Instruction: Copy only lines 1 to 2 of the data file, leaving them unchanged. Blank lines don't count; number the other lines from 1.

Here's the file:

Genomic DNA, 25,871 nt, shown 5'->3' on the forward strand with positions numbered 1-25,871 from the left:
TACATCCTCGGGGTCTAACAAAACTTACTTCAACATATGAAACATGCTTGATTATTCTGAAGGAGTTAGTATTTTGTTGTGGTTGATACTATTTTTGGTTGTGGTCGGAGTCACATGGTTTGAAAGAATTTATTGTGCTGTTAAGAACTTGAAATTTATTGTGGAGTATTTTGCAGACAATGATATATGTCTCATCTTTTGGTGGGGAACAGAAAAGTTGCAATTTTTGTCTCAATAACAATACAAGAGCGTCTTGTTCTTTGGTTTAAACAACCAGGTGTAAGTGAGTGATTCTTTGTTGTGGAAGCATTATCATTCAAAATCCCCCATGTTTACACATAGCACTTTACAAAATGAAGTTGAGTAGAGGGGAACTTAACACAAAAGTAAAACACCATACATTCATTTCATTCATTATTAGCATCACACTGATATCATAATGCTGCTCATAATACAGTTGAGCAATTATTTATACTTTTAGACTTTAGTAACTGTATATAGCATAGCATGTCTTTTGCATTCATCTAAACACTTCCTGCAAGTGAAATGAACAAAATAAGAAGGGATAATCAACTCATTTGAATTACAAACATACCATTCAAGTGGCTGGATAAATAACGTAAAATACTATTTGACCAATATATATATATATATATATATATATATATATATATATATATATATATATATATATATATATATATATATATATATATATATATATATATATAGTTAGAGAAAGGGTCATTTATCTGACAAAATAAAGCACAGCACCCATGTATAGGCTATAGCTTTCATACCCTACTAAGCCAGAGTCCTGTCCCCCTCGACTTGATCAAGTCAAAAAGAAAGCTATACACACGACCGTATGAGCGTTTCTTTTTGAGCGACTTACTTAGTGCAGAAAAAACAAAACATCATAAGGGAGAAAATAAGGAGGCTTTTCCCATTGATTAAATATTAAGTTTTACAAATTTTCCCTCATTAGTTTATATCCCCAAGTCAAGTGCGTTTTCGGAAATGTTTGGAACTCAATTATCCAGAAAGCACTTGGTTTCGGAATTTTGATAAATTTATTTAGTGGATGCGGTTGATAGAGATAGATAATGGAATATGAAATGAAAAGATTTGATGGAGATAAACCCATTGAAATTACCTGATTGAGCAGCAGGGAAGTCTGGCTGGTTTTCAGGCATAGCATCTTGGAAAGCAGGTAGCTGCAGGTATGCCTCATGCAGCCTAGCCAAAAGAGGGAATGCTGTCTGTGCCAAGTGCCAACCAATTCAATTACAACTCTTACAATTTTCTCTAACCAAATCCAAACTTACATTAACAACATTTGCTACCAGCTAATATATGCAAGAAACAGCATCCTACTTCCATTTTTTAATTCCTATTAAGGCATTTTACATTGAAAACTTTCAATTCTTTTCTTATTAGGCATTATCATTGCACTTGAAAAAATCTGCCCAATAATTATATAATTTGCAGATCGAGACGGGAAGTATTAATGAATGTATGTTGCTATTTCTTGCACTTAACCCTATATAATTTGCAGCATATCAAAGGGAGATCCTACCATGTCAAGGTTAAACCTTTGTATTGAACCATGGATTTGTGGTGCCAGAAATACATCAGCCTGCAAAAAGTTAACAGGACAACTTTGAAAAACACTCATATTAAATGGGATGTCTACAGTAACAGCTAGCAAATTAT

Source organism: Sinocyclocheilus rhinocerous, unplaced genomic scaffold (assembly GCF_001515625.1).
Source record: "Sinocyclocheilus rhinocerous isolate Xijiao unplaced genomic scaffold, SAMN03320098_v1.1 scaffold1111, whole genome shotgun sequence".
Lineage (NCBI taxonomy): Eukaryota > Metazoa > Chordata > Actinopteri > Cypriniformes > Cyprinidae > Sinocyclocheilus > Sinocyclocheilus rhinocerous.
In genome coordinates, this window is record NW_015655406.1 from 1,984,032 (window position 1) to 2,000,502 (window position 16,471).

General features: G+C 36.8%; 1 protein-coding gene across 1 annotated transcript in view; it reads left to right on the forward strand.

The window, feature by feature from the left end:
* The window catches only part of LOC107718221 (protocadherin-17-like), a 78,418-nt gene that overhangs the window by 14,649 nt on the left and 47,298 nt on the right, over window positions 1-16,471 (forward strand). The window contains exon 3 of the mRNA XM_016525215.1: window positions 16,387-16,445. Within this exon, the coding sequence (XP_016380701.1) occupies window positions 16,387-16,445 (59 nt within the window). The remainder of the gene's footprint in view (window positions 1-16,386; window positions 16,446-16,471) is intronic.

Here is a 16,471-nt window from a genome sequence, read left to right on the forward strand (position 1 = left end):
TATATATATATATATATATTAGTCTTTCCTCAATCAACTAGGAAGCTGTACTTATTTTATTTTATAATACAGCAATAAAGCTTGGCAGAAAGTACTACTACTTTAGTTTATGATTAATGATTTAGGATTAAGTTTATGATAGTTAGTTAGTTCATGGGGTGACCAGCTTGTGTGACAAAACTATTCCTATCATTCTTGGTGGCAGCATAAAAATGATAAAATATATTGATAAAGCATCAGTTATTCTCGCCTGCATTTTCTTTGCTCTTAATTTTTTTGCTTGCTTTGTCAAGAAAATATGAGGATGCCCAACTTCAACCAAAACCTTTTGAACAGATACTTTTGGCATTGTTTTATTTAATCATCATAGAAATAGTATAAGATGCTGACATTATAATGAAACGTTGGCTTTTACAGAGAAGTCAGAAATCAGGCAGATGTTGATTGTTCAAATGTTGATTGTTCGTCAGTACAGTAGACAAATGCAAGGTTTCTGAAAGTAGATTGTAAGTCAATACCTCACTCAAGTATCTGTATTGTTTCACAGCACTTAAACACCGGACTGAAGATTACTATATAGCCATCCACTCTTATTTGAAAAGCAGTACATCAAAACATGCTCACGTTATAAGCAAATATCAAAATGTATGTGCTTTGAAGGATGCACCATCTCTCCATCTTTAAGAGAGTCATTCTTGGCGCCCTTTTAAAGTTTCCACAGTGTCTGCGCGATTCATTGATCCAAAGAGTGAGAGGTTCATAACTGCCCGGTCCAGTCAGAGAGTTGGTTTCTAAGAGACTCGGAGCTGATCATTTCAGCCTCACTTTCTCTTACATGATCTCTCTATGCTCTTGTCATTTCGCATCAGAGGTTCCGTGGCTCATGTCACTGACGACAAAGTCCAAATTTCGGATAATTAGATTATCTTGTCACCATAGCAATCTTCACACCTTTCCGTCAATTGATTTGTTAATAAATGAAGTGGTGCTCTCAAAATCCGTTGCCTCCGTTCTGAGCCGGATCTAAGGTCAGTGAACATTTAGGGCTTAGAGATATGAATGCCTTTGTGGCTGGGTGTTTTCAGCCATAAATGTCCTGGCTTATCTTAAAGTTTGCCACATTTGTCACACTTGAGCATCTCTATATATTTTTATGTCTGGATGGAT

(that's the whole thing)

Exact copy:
Genomic DNA, 25,871 nt, shown 5'->3' on the forward strand with positions numbered 1-25,871 from the left:
TACATCCTCGGGGTCTAACAAAACTTACTTCAACATATGAAACATGCTTGATTATTCTGAAGGAGTTAGTATTTTGTTGTGGTTGATACTATTTTTGGTTGTGGTCGGAGTCACATGGTTTGAAAGAATTTATTGTGCTGTTAAGAACTTGAAATTTATTGTGGAGTATTTTGCAGACAATGATATATGTCTCATCTTTTGGTGGGGAACAGAAAAGTTGCAATTTTTGTCTCAATAACAATACAAGAGCGTCTTGTTCTTTGGTTTAAACAACCAGGTGTAAGTGAGTGATTCTTTGTTGTGGAAGCATTATCATTCAAAATCCCCCATGTTTACACATAGCACTTTACAAAATGAAGTTGAGTAGAGGGGAACTTAACACAAAAGTAAAACACCATACATTCATTTCATTCATTATTAGCATCACACTGATATCATAATGCTGCTCATAATACAGTTGAGCAATTATTTATACTTTTAGACTTTAGTAACTGTATATAGCATAGCATGTCTTTTGCATTCATCTAAACACTTCCTGCAAGTGAAATGAACAAAATAAGAAGGGATAATCAACTCATTTGAATTACAAACATACCATTCAAGTGGCTGGATAAATAACGTAAAATACTATTTGACCAATATATATATATATATATATATATATATATATATATATATATATATATATATATATATATATATATATATATATATATATATATATATATATAGTTAGAGAAAGGGTCATTTATCTGACAAAATAAAGCACAGCACCCATGTATAGGCTATAGCTTTCATACCCTACTAAGCCAGAGTCCTGTCCCCCTCGACTTGATCAAGTCAAAAAGAAAGCTATACACACGACCGTATGAGCGTTTCTTTTTGAGCGACTTACTTAGTGCAGAAAAAACAAAACATCATAAGGGAGAAAATAAGGAGGCTTTTCCCATTGATTAAATATTAAGTTTTACAAATTTTCCCTCATTAGTTTATATCCCCAAGTCAAGTGCGTTTTCGGAAATGTTTGGAACTCAATTATCCAGAAAGCACTTGGTTTCGGAATTTTGATAAATTTATTTAGTGGATGCGGTTGATAGAGATAGATAATGGAATATGAAATGAAAAGATTTGATGGAGATAAACCCATTGAAATTACCTGATTGAGCAGCAGGGAAGTCTGGCTGGTTTTCAGGCATAGCATCTTGGAAAGCAGGTAGCTGCAGGTATGCCTCATGCAGCCTAGCCAAAAGAGGGAATGCTGTCTGTGCCAAGTGCCAACCAATTCAATTACAACTCTTACAATTTTCTCTAACCAAATCCAAACTTACATTAACAACATTTGCTACCAGCTAATATATGCAAGAAACAGCATCCTACTTCCATTTTTTAATTCCTATTAAGGCATTTTACATTGAAAACTTTCAATTCTTTTCTTATTAGGCATTATCATTGCACTTGAAAAAATCTGCCCAATAATTATATAATTTGCAGATCGAGACGGGAAGTATTAATGAATGTATGTTGCTATTTCTTGCACTTAACCCTATATAATTTGCAGCATATCAAAGGGAGATCCTACCATGTCAAGGTTAAACCTTTGTATTGAACCATGGATTTGTGGTGCCAGAAATACATCAGCCTGCAAAAAGTTAACAGGACAACTTTGAAAAACACTCATATTAAATGGGATGTCTACAGTAACAGCTAGCAAATTAT